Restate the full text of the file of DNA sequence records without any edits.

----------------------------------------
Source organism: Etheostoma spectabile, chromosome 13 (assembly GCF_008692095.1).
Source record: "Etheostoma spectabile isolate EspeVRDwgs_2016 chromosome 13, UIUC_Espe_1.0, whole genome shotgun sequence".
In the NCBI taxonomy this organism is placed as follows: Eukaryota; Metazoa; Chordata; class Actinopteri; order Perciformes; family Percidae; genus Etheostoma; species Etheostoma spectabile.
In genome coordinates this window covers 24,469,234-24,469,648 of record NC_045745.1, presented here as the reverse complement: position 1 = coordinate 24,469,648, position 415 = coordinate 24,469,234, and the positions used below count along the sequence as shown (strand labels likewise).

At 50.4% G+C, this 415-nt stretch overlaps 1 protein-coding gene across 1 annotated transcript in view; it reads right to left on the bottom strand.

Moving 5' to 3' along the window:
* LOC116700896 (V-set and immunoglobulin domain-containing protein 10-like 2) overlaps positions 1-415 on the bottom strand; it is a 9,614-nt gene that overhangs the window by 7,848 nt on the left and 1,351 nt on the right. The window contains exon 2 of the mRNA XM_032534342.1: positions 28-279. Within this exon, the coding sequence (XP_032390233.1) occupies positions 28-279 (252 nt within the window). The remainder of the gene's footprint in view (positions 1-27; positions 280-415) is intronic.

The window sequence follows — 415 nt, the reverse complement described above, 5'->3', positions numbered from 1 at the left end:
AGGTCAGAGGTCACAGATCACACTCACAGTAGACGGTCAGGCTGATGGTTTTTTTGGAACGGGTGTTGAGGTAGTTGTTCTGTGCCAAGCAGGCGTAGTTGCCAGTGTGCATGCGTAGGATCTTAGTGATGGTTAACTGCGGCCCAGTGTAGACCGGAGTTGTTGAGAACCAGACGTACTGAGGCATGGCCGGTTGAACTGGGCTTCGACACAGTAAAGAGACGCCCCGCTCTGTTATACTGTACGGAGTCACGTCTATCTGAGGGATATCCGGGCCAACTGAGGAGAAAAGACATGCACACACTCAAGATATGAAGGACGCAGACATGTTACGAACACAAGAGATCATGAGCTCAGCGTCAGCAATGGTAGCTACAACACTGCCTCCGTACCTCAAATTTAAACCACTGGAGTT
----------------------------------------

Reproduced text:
Source organism: Etheostoma spectabile, chromosome 13 (assembly GCF_008692095.1).
Source record: "Etheostoma spectabile isolate EspeVRDwgs_2016 chromosome 13, UIUC_Espe_1.0, whole genome shotgun sequence".
In the NCBI taxonomy this organism is placed as follows: Eukaryota; Metazoa; Chordata; class Actinopteri; order Perciformes; family Percidae; genus Etheostoma; species Etheostoma spectabile.
In genome coordinates this window covers 24,469,234-24,469,648 of record NC_045745.1, presented here as the reverse complement: position 1 = coordinate 24,469,648, position 415 = coordinate 24,469,234, and the positions used below count along the sequence as shown (strand labels likewise).

At 50.4% G+C, this 415-nt stretch overlaps 1 protein-coding gene across 1 annotated transcript in view; it reads right to left on the bottom strand.

Moving 5' to 3' along the window:
* LOC116700896 (V-set and immunoglobulin domain-containing protein 10-like 2) overlaps positions 1-415 on the bottom strand; it is a 9,614-nt gene that overhangs the window by 7,848 nt on the left and 1,351 nt on the right. The window contains exon 2 of the mRNA XM_032534342.1: positions 28-279. Within this exon, the coding sequence (XP_032390233.1) occupies positions 28-279 (252 nt within the window). The remainder of the gene's footprint in view (positions 1-27; positions 280-415) is intronic.

The window sequence follows — 415 nt, the reverse complement described above, 5'->3', positions numbered from 1 at the left end:
AGGTCAGAGGTCACAGATCACACTCACAGTAGACGGTCAGGCTGATGGTTTTTTTGGAACGGGTGTTGAGGTAGTTGTTCTGTGCCAAGCAGGCGTAGTTGCCAGTGTGCATGCGTAGGATCTTAGTGATGGTTAACTGCGGCCCAGTGTAGACCGGAGTTGTTGAGAACCAGACGTACTGAGGCATGGCCGGTTGAACTGGGCTTCGACACAGTAAAGAGACGCCCCGCTCTGTTATACTGTACGGAGTCACGTCTATCTGAGGGATATCCGGGCCAACTGAGGAGAAAAGACATGCACACACTCAAGATATGAAGGACGCAGACATGTTACGAACACAAGAGATCATGAGCTCAGCGTCAGCAATGGTAGCTACAACACTGCCTCCGTACCTCAAATTTAAACCACTGGAGTT